WHEN I FIRST arrived in Tokyo, I was sick, lost, and alone. I was also fifteen years old.
This was my first of many extended trips for work (I’m a model) and the decision to travel solo had been made at the last minute.
That evening, when I got off the bus in the wrong place after a severely delayed 13-hour flight, I had second thoughts, but ultimately traveling alone as a teenager turned out to be a seminal part of my youth.
Life in Tokyo was full of hurdles: navigating the subway, deciphering food labels and getting through the day without committing some grave faux pas. I was working, too, so rather than simply being a tourist, I actively participated in the society.
Working meant that on top of basic self-sufficiency I had to collaborate and communicate with Japanese colleagues. At an age when many can scarcely get to work at the Gap on time, I suddenly had to meet life’s challenges on my own.
Some travel skills I learned by trial and error, but overall I was surprised by my own competency. Travel quickly showed me just what, and how much, I was capable of doing by myself.
I became emotionally self-sufficient, too. A photographer once asked me if I missed my family, and when I replied that I did, he said “You love your family, but you need to learn to be at peace by yourself.”
At the time the comment bugged me – I didn’t want to be told how to feel. But later I realized that he was right. My homesickness never subsided, but I learned to accept that I missed my home and family, and move beyond that homesickness to become whole as an individual.
Open to Interpretation
At the same time, the vulnerability I felt being away from home for the first time made me hyper-aware of the fascinating new world around me.
I examined everything: objects, clothing, building, customs. The first thing I noticed was difference. Who knew there were so many ways to look at the same things?
I noticed that aesthetics are very important in Japan (everything from manhole covers to warning signs are made to be admired) and that almost no one wears hats.
Then I started to notice more subtle characteristics of the culture, like the avoidance of saying no: my Japanese acquaintances greatly preferred the term “maybe.” They also thanked people effusively for even the slightest favor.
I realized that everything from pace of life to social priorities to job preferences was open to interpretation.
A Global Classroom
I ran across few other Americans, but was surrounded by people from all other parts of the world, exposing me to even more alternative perspectives.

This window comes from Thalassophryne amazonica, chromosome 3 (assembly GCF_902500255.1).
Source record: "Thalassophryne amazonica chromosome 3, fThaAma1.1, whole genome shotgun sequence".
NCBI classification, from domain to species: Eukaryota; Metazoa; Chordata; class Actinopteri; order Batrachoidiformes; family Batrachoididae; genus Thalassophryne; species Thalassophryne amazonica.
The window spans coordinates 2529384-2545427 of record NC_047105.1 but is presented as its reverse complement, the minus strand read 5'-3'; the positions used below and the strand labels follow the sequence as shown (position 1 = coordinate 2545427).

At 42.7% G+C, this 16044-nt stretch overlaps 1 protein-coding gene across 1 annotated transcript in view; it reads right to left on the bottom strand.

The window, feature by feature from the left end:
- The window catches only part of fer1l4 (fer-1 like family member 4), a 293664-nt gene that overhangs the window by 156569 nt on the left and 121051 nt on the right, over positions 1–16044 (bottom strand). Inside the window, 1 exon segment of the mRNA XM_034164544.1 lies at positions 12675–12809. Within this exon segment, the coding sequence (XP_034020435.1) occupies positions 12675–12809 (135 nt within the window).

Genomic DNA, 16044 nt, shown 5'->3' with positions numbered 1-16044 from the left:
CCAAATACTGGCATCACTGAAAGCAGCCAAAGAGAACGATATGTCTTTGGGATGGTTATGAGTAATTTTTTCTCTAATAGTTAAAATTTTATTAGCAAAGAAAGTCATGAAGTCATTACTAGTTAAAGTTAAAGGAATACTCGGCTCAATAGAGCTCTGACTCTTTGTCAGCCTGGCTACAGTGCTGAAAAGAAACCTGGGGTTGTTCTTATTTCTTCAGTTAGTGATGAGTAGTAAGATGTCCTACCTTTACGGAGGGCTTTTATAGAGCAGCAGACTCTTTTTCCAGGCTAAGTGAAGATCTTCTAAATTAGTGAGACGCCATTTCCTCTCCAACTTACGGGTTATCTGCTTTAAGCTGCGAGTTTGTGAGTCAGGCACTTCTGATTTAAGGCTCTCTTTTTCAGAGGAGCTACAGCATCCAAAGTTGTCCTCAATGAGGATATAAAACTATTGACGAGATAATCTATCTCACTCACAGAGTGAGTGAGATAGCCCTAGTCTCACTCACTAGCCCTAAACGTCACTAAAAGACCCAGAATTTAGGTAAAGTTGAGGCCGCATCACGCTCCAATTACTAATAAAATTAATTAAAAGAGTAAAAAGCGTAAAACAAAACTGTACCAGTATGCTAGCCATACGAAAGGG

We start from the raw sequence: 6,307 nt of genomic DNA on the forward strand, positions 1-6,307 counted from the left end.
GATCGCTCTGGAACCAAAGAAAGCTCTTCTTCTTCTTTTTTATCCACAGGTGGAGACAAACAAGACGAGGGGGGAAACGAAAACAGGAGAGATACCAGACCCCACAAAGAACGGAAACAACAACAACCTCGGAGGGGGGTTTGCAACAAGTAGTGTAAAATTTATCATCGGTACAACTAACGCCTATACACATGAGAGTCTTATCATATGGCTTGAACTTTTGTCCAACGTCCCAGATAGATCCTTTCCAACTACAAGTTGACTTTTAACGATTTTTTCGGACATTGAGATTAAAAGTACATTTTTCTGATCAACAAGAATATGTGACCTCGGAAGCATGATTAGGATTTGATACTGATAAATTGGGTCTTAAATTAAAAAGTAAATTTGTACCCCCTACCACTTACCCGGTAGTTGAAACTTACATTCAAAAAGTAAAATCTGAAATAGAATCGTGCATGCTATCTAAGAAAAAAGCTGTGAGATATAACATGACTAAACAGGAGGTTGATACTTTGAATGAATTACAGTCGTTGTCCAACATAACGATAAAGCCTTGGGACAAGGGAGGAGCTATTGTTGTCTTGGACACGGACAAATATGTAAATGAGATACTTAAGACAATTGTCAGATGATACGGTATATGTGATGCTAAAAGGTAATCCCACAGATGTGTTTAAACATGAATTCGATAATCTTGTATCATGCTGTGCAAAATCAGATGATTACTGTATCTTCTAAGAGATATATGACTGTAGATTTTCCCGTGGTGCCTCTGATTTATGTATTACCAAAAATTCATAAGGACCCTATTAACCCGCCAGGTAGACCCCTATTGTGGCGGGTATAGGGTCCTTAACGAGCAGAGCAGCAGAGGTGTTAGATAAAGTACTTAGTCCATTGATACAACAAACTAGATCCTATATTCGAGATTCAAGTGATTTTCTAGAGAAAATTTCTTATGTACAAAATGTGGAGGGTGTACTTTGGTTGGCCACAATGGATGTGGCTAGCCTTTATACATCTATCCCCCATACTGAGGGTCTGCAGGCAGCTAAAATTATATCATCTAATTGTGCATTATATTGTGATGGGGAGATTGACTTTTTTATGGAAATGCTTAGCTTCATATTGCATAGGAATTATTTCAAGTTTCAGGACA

Conversations were speckled, if not centered on, comparisons of our home countries and native ways of doing things, be it sentence structure or the traditional age of marriage.
Not surprisingly, I learned a lot about the driver’s licenses, school systems, and age related legislation of various countries, and gained a whole new appreciation for the dominance of American entertainment, stores, and fads.
Following the promptings of my guidebook I frequently found myself in museums, and came to realize that I like art, in a way that has never resonated with me before. Away and alone, I strolled through the aisles, talking to no one and paying attention to nothing but the artwork. I settled into a quasi-meditative state of mind in which the artwork seemed to hit a raw nerve.
At the same time I was taking in large amounts of historical data. I absorbed the history of the Shoguns and became quite versed in the Meji Emperorship. I saw Kabuki performances, though I had no idea what the characters were saying, and visited countless shrines and temples.
Unfamiliarity and solitude are a great incubator for thought. With my new exposure to such a wide variety of outlooks I had to think about and question many things which had previously seemed concrete.
I was struck by differences in public policy; how come some countries have universal health care while others do not? Why is college astronomically expensive in the U.S.? Why are bike riding and letting children walk to school alone considered so dangerous in my native New York, while both are commonplace in Tokyo?
Japanese people seemed, overall, to be high achievers, placing a heavy emphasis on academic and professional success. Life was faster here than in the States, and busier too.
Noticing such difference led me to ask myself important questions:
- What is important to me?
- How do I want to live?
- Where do I belong?
I benefited from my youthfulness in that traveling didn’t just make me think, “Wow, there are so many ways of life out there.” Instead, experiencing foreign cultures while perched at the beginning of adulthood, everything I saw was still possible for me to apply to my own life.
All too often I hear older adults lamenting time spent on dead-end tracks to supposed success; traveling in my adolescence has shown me from the start the full range of what life has to offer.
The exposure to foreign cultures that I gained early on preempted my cultural biases and “us and them” thinking, and liberated me from the notion that there is only one right way of doing things.
Discover The World…And Yourself
Traveling is about discovery and finding oneself, for people of any age. But when you travel as a young person, you’re raw material, constantly being shaped, and all that you see, hear, and do has a profound impact on the rest of your life.
At my age, people like to say, you’re naive, not yet disillusioned about the world, and think that “because it feels right” is a suitable reason for action.
Well, what better attitude to maintain as you explore the world? We teens see the world as a limitless opportunity. When you travel, that’s the way it truly is.
Are the teenage years a good time to travel? Share your experiences and opinions by leaving a comment below!
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